Day 7: West Coast of the South Island

After another breakfast of farm fresh eggs from the chickens next door to my studio, I left Motueka and headed south, stopping en route at Paparoa National Park to check out the unusual pancake rock formations. There’s a dizzying array of other places to visit along the way to Franz Jozef, including the Nile River glow worm experience, cave rafting, and the Hokitika Glowworm Dell. I sped along to make it to Lake Matheson in the late afternoon, going for a walk around the lake to admire the mirror-like reflection of Aoraki/Mount Cook and Mount Tasman mountains in its waters. The cafe off from the parking area served surprisingly good food. At night, I opted for the Minnehaha Glowworm Walk (free, self-guided) near Fox Glacier, which was absolutely spectacular. Wait for full darkness before starting the walk for the full experience.

Day 8: Franz Josef to Wanaka

I had booked a heli ice climbing tour of Franz Josef Glacier, but upon showing up at their offices in the morning, I learned my tour was cancelled due to the weather. This happens frequently, so if you’re really set on the experience, give yourself a few days in the area to be able to try a few days in a row. Be aware that the tours can book out far in advance in the high season. The tour also includes entry to the Glacier Hot Pools, which don’t open until later in the day, so rather than wait around, I opted to visit the West Coast Wildlife Centre, a great place to see the rare kiwi and other New Zealand birds, then made my way south, stopping en route for a short hike (90 min roundtrip) to Monro beach. In the winter and spring months, it’s possible to see Fiordland crested penguins on this beach. I wasn’t there at the right time of year, but even so, the walk was well worth it, and the beach is wild and beautiful. I also stopped en route at Wilkin River Jets for a fantastic and thrilling jet boat trip up the Wilkin and Makarora rivers, complete with 360 degree spins. Another great spot to stop for some photos is in between Lake Wanaka and Lake Hawea to admire the spectacular deep shades of blue in both lakes. I drove onward to Wanaka, arriving at my stunning Airbnb overlooking the lake in the late afternoon. My hosts’ red border collie, Sam, greeted me as I came in, and followed me down to the lake for a quick swim, where he insisted I throw him a ball that he would never quite bring back to me all the way to throw again. I located the famous Wanaka Tree and took the obligatory photos (it really is stunning in person), enjoyed a cocktail at the Gin and Raspberry bar, with its open air terrace full before sunset, and bought local, whimsically designed socks with messages like “Salad makes me sad” at Alice in Wanaka before wandering around the town in the evening.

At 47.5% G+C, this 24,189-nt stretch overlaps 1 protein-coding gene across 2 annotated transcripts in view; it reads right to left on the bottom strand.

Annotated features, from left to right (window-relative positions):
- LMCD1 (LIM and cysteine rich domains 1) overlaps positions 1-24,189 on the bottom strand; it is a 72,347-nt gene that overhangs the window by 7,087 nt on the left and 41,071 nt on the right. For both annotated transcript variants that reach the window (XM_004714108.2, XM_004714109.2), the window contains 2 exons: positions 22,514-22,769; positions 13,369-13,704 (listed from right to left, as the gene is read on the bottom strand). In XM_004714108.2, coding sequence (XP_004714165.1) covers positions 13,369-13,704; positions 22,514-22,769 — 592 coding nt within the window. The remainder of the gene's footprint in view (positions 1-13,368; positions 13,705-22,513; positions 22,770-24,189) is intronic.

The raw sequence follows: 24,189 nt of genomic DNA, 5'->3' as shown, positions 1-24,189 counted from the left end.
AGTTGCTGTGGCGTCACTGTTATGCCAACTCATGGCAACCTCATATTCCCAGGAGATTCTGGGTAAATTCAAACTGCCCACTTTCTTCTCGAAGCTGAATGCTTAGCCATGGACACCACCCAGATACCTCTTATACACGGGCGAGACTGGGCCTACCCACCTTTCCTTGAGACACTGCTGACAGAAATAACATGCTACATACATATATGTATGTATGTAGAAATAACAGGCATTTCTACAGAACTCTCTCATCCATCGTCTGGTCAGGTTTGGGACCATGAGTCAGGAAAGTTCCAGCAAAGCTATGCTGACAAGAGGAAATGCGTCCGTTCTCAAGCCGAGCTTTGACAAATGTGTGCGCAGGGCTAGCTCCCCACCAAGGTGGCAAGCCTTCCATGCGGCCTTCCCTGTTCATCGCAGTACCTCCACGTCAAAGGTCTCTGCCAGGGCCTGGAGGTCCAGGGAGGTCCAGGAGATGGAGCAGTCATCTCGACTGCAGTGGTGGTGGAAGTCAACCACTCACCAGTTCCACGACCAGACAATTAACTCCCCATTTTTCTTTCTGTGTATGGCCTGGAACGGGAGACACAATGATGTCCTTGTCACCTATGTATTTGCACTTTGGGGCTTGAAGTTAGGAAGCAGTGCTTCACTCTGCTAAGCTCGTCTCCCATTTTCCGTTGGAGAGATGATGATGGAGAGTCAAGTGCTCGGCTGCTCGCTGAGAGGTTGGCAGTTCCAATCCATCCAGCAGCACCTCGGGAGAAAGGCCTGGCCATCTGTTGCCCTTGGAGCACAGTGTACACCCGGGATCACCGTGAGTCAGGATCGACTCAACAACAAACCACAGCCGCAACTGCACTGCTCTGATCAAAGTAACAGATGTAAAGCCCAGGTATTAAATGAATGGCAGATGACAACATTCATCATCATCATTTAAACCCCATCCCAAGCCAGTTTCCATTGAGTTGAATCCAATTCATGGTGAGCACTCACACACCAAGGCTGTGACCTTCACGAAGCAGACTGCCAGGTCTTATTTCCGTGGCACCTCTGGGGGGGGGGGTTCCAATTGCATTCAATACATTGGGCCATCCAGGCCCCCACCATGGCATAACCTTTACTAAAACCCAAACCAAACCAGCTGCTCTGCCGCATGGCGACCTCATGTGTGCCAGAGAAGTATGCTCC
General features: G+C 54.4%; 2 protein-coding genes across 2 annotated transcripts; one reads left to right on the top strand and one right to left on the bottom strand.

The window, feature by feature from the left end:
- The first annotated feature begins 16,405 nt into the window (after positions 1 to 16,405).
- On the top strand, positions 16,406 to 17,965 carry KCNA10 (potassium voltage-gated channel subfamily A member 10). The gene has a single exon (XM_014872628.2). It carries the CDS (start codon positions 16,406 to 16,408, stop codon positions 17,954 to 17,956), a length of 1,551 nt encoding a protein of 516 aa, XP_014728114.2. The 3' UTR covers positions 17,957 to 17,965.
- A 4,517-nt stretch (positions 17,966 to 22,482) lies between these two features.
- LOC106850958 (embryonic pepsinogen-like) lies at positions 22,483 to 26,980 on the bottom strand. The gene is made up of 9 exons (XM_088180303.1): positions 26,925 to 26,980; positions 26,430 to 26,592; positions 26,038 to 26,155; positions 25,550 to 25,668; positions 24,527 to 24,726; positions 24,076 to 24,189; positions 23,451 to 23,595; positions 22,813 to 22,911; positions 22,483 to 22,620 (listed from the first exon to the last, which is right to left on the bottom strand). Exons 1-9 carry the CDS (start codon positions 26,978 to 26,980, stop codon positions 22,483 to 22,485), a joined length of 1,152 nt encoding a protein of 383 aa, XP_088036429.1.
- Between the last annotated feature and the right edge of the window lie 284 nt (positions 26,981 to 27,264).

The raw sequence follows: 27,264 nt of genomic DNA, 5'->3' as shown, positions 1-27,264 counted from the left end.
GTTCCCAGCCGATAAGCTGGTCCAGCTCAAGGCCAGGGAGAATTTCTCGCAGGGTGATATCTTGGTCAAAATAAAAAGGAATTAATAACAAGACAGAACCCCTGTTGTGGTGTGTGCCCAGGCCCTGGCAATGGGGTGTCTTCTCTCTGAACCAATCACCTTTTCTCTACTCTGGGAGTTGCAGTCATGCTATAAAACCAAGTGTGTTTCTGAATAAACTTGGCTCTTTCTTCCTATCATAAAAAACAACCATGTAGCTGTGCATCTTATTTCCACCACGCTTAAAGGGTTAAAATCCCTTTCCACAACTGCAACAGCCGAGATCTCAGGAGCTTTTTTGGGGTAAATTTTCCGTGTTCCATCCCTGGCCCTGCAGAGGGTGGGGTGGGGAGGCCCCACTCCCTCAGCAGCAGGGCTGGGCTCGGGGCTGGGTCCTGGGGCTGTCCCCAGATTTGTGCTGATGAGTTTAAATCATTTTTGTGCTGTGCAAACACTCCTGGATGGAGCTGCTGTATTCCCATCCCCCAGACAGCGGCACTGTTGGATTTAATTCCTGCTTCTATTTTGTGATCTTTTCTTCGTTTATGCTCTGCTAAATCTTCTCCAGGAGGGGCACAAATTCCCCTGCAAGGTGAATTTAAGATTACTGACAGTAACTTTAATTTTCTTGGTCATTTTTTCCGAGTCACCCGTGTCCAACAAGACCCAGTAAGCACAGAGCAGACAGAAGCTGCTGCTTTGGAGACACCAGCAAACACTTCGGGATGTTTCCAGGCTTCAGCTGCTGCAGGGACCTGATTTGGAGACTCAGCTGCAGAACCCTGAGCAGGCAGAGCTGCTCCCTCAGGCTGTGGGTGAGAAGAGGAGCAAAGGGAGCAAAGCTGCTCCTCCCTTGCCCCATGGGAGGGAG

Day 9: Wanaka to Queenstown

I had initially planned to hike Roy’s Peak, one of the South Island’s better known attractions, but a wildfire the day before closed access to the hike. Instead, I allowed myself to be a bit lazy and visited a few wineries en route to Queenstown: Chard Farm, Amisfield and Akarua. New Zealand’s climate is particularly good for sauvignon blanc and pinot noir grapes, though being a sparkling wine aficionado, I sought out those wherever I could. The wineries in New Zealand generally felt very unpretentious, and many of the wines were quite good. The Queenstown trail walk is also most definitely worth a detour, with peaceful views over both city and lake and The Remarkables in the distance. In Queenstown, I eventually checked into my Airbnb, run by Philip, who welcomes people from around the world. His hot tub is a big draw and a great place to soak with views of the town and the lake. That evening in the living room, over a glass of local wine, I chatted with Sabine from France, who told me about some of the fascinating work she does with the Red Cross in Asia. One of the best things about travel is learning about the lives of people along the way and realising that in the end, we are not so different from each other regardless of the place.